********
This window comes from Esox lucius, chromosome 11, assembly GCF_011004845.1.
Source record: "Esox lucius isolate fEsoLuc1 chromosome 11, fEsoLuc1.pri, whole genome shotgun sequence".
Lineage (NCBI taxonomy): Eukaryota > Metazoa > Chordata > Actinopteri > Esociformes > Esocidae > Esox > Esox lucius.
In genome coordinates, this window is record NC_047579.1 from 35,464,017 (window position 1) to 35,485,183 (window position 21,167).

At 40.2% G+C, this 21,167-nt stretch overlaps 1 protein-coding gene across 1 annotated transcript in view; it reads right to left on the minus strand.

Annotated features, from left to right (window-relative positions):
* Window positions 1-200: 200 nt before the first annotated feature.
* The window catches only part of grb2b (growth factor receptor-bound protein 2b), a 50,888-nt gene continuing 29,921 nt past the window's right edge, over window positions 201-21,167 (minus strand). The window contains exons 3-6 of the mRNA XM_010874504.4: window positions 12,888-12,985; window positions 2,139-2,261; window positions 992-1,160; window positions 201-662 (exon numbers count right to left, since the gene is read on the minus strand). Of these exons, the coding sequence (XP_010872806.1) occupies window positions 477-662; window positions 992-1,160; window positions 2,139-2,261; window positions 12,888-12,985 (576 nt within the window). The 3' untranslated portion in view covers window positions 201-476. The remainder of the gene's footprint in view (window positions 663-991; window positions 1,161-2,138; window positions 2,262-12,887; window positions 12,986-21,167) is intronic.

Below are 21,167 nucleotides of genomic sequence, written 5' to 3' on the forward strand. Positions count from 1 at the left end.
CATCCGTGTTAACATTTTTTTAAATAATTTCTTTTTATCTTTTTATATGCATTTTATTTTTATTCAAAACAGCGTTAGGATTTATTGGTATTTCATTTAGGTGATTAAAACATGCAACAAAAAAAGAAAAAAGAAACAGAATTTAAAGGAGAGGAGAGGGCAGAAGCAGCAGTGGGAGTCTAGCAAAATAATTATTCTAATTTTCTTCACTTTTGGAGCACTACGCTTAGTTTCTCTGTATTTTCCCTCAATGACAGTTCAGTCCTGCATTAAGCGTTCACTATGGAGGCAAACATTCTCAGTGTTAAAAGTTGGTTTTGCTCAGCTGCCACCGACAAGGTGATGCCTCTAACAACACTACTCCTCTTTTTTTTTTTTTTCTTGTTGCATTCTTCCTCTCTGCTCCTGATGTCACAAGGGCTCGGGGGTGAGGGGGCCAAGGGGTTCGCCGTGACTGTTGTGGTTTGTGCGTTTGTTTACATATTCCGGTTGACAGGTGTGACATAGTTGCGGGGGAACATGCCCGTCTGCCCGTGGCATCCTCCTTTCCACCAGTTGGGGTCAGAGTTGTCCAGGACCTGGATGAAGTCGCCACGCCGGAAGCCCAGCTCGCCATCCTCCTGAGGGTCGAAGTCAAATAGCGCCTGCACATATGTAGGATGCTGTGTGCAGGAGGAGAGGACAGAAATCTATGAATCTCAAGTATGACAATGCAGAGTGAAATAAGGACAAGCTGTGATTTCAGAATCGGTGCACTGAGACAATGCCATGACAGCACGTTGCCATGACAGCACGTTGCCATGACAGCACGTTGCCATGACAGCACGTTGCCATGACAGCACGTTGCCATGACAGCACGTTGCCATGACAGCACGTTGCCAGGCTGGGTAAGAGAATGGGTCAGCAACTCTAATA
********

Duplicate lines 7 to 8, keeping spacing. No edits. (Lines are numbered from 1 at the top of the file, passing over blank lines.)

* Window positions 1-200: 200 nt before the first annotated feature.
* The window catches only part of grb2b (growth factor receptor-bound protein 2b), a 50,888-nt gene continuing 29,921 nt past the window's right edge, over window positions 201-21,167 (minus strand). The window contains exons 3-6 of the mRNA XM_010874504.4: window positions 12,888-12,985; window positions 2,139-2,261; window positions 992-1,160; window positions 201-662 (exon numbers count right to left, since the gene is read on the minus strand). Of these exons, the coding sequence (XP_010872806.1) occupies window positions 477-662; window positions 992-1,160; window positions 2,139-2,261; window positions 12,888-12,985 (576 nt within the window). The 3' untranslated portion in view covers window positions 201-476. The remainder of the gene's footprint in view (window positions 663-991; window positions 1,161-2,138; window positions 2,262-12,887; window positions 12,986-21,167) is intronic.